Sony have the rights to some Marvel characters, such as Spider-Man, but the company almost owned the entire Marvel Cinematic Universe. When the MCU launched in 2008, it was generally seen as one of the most curious experiments of all time. Hollywood had long believed nobody was interested in anything other than the marquee superheroes – characters like Superman, Batman, or Spider-Man. Marvel Studios, however, was taking a gamble. They were betting everything on the likes of Iron Man, Captain America, and the Hulk. Even more remarkably, they were attempted to build a shared cinematic universe, and nothing quite like this had ever been done before.
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The MCU has become one of the most incredible success stories in the history of Hollywood, and almost every other studio has attempted to mimic the shared universe formula – although none have managed to make it work quite like Marvel. Meanwhile, a progression of B- and C-list superheroes have become hits in the global box office, and the team-up movies are major cinematic events. Black Panther should really be understood as a cultural milestone, and Avengers: Endgame became the highest-grossing film of all time, stealing Avatar‘s crown. Marvel – purchased by Disney in 2009 – has become a household name, and Marvel Studios president Kevin Feige is seen as one of Disney’s greatest assets.
Curiously enough, though, the world could have been very different. Rewind just a few decades, to the 1990s, and the collapse of the comic book market had brought Marvel to the brink of bankruptcy. Incredibly, at that point of time Sony Pictures came within a hair’s breadth of acquiring what would become the Marvel Cinematic Universe.
Sony Almost Acquired Marvel During The Bankruptcy
The story is told by Ben Fritz in his superb book The Pig Picture: The Fight for the Future of Movies. As he notes, in late 1996 Marvel filed for bankruptcy, crushed under the weight of $700 million in debt and bonds with a face value of $1 billion. A court-appointed trustee attempted to sell Marvel, and he reached out to a number of different entertainment companies, including Warner Bros. – the owner of Marvel’s chief rival, DC Comics. According to Fritz, though, Sony Pictures was the company to come closest to buying Marvel.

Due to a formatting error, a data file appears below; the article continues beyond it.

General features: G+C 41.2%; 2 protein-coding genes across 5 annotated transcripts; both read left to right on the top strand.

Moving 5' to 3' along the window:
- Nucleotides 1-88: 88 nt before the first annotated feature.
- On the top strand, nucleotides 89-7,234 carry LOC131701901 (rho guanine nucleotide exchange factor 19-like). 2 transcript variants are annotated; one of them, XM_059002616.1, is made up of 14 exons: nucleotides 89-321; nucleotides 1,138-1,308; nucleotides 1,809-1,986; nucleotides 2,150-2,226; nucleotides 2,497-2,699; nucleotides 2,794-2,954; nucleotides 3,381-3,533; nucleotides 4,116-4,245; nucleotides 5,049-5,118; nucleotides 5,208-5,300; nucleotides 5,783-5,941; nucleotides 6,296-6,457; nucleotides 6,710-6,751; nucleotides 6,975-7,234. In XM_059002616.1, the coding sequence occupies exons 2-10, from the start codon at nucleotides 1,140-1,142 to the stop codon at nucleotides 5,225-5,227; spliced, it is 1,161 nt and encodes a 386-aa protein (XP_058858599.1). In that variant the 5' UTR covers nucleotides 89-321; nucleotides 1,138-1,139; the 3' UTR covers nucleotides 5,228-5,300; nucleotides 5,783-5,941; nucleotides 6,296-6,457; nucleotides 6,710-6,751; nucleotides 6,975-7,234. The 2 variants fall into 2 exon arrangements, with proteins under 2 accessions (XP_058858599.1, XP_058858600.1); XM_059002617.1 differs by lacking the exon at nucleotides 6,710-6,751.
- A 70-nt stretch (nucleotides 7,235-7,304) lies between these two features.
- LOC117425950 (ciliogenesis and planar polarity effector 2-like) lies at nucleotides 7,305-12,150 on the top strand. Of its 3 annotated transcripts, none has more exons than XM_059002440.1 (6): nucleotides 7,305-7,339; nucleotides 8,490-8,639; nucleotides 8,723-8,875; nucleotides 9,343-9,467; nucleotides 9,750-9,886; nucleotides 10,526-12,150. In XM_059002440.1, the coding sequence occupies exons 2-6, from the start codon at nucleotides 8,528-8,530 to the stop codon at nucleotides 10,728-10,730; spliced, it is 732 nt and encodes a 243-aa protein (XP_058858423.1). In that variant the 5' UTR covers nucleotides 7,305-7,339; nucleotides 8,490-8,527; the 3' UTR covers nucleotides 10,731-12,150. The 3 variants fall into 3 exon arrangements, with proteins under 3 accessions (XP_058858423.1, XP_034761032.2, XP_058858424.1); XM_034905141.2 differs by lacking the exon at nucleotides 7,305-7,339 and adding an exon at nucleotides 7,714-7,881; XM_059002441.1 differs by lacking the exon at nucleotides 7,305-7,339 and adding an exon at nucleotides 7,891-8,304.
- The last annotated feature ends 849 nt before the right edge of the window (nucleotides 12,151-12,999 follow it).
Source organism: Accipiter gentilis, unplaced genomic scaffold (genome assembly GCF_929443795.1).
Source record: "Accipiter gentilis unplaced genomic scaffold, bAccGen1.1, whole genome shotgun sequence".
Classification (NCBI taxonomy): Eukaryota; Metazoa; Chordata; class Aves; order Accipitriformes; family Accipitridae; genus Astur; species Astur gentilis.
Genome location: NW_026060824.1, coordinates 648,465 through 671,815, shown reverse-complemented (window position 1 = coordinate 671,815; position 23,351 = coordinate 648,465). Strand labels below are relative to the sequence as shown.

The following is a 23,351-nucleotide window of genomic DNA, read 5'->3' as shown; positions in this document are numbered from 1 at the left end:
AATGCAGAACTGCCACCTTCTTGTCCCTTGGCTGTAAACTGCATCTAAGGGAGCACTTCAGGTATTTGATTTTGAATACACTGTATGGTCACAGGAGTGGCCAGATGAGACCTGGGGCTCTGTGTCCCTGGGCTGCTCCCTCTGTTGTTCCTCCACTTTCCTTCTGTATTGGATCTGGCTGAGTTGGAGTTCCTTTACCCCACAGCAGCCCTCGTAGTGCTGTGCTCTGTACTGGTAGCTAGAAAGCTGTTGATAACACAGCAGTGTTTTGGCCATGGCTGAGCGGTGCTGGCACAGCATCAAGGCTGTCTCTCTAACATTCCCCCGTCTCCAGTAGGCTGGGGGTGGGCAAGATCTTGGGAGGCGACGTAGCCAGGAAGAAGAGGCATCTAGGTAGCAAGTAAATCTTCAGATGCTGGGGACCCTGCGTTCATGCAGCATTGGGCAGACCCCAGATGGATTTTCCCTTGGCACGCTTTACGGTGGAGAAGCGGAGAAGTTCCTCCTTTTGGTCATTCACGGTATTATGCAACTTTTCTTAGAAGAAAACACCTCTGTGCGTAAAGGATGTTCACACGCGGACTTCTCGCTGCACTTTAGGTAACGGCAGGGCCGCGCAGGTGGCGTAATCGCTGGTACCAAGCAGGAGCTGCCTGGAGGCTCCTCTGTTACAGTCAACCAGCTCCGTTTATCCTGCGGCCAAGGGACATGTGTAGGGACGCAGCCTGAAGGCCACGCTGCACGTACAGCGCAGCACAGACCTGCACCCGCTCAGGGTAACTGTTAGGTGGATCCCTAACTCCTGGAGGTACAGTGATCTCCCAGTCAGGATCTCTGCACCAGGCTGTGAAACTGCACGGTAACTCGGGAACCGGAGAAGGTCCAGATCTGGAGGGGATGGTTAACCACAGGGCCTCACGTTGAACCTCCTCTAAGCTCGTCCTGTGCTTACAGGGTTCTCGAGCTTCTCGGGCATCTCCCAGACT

Sony executives, of course, were completely focused upon the film rights for Spider-Man. The wall-crawler’s film rights had been caught in a legal web for a number of years, with studios conducting claims and counter-claims in an attempt to make their movies. Sony’s new CEO, John Calley, believed the bankruptcy was the right time to try to expand home-video rights and take full control of Spider-Man. To that end, Sony had Mark Landau put together a joint agreement with the toy manufacturer Hasbro; each company would put up $250 million. As Fritz notes:
“This represented a rare willingness on the part of the Japanese parent company to take a gamble on a long-term investment. Hasbro, one of the world’s most successful toy manufacturers, would handle consumer products under the plan, while Sony would make movies. The films would spur toy sales, of course, while toy sales would spur more people to see the movies.”
Unfortunately, Sony seem to have underestimated the chaos at Marvel, whose own executives were battling to exert their will upon the company. The pitch stalled, and instead Marvel wound up in the hands of the reclusive Israeli veteran Ike Perlmutter. When the dust settled from the bankruptcy, Sony sent Landau back to try to negotiate a purchase of Spider-Man’s film rights again.